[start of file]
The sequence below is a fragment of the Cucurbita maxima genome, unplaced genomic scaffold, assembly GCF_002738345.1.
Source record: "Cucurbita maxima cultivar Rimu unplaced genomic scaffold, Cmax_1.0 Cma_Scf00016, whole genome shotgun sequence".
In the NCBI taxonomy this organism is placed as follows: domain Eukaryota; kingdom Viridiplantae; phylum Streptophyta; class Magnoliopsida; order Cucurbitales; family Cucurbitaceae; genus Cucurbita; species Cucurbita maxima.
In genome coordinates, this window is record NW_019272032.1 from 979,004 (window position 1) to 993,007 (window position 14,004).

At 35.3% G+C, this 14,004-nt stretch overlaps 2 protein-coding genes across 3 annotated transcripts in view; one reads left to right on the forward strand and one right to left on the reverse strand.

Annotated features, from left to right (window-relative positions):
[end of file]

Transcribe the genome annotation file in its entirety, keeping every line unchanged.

The sequence below is a fragment of the Cucurbita maxima genome, unplaced genomic scaffold, assembly GCF_002738345.1.
Source record: "Cucurbita maxima cultivar Rimu unplaced genomic scaffold, Cmax_1.0 Cma_Scf00016, whole genome shotgun sequence".
In the NCBI taxonomy this organism is placed as follows: domain Eukaryota; kingdom Viridiplantae; phylum Streptophyta; class Magnoliopsida; order Cucurbitales; family Cucurbitaceae; genus Cucurbita; species Cucurbita maxima.
In genome coordinates, this window is record NW_019272032.1 from 979,004 (window position 1) to 993,007 (window position 14,004).

At 35.3% G+C, this 14,004-nt stretch overlaps 2 protein-coding genes across 3 annotated transcripts in view; one reads left to right on the forward strand and one right to left on the reverse strand.

Annotated features, from left to right (window-relative positions):